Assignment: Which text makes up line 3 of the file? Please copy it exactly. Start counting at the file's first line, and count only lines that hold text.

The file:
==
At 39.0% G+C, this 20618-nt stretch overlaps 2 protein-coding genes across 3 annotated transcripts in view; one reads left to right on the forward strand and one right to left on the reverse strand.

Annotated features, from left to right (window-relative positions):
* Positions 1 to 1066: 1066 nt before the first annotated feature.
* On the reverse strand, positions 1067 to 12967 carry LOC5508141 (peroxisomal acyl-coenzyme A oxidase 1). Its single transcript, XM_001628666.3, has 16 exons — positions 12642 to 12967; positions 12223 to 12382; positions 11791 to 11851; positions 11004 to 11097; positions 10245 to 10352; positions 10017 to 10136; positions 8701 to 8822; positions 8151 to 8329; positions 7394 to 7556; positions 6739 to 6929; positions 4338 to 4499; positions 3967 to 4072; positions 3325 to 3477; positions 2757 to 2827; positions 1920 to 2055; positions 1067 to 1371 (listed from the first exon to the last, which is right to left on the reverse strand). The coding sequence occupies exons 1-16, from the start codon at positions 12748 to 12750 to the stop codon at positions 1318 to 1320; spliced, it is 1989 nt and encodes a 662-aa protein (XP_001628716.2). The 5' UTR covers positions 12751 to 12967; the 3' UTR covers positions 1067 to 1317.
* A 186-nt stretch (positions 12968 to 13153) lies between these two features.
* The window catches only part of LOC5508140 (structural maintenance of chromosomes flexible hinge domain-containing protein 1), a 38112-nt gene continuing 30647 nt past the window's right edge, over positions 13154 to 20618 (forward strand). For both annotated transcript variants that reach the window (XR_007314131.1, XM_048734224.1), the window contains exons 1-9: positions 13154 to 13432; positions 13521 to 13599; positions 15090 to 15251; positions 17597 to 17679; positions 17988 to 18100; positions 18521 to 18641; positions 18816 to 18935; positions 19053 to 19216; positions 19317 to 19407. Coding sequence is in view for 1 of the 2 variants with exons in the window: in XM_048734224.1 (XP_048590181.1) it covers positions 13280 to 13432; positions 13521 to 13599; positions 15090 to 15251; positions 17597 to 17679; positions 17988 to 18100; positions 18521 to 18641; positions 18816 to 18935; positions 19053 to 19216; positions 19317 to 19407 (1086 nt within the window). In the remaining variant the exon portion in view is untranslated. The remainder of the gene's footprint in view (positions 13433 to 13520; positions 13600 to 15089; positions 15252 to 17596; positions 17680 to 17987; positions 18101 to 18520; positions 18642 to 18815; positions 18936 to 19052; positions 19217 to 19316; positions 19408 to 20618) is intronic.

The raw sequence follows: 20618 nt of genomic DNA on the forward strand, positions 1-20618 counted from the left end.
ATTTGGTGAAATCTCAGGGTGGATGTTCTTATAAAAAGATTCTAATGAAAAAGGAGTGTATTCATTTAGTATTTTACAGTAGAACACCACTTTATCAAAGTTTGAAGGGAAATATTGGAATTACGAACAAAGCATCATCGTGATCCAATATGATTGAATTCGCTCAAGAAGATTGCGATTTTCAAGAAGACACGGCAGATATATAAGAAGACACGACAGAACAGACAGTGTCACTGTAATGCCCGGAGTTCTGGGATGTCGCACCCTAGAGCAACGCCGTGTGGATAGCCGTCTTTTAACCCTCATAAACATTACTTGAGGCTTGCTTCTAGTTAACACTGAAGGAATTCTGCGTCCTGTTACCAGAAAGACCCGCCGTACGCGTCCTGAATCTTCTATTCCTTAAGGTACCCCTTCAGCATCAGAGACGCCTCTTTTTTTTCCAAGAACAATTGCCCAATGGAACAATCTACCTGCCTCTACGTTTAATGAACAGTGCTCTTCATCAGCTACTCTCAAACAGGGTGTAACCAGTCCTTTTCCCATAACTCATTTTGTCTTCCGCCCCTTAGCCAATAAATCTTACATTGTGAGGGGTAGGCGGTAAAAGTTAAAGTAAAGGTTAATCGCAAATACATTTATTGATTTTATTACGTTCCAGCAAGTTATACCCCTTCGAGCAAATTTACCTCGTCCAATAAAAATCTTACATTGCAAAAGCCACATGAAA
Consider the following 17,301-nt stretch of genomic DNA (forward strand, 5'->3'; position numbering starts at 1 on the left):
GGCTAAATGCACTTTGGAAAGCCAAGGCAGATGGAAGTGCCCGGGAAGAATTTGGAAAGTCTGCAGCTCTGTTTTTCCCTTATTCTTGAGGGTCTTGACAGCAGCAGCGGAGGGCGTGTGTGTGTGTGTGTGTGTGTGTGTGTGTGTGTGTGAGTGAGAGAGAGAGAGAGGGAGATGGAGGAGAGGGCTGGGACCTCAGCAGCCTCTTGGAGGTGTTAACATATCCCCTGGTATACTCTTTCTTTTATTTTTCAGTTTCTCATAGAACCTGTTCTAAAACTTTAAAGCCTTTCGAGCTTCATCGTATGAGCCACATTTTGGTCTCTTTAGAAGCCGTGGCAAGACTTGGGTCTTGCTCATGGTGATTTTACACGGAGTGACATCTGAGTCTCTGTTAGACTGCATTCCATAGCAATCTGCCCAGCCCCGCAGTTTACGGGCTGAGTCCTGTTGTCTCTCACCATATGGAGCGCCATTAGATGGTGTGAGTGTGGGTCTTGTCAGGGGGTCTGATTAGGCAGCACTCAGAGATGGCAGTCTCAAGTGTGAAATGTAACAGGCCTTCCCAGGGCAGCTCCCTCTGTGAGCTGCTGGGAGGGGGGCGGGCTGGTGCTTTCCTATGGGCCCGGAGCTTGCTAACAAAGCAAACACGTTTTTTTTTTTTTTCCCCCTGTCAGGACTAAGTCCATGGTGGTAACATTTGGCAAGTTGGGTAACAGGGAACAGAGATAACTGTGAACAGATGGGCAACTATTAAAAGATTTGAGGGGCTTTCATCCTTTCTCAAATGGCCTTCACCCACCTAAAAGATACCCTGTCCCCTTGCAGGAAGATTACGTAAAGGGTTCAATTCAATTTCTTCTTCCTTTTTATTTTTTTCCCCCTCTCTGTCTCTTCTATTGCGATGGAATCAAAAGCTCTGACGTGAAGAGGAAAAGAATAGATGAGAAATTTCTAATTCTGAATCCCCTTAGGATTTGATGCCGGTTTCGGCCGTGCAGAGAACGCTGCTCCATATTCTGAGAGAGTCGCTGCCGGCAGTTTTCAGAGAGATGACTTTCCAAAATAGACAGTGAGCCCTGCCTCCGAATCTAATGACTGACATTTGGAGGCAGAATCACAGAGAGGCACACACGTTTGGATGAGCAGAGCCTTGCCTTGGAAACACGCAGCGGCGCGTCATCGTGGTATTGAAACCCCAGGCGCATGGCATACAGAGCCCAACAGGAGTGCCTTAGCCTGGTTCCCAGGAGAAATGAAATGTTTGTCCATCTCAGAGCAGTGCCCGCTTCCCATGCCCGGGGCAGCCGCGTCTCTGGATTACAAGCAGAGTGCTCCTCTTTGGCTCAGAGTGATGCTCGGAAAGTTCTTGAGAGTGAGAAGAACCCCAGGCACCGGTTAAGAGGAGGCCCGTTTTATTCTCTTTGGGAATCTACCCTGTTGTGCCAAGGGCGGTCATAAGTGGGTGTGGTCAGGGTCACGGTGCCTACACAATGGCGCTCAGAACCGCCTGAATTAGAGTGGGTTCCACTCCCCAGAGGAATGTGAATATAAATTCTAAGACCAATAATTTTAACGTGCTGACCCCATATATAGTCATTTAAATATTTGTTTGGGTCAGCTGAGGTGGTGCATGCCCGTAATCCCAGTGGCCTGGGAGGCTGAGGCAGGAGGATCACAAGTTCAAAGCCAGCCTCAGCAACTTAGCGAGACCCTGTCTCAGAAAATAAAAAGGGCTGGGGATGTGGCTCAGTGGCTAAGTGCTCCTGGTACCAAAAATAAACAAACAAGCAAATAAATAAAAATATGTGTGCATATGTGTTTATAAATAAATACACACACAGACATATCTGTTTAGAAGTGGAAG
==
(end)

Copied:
* Positions 1 to 1066: 1066 nt before the first annotated feature.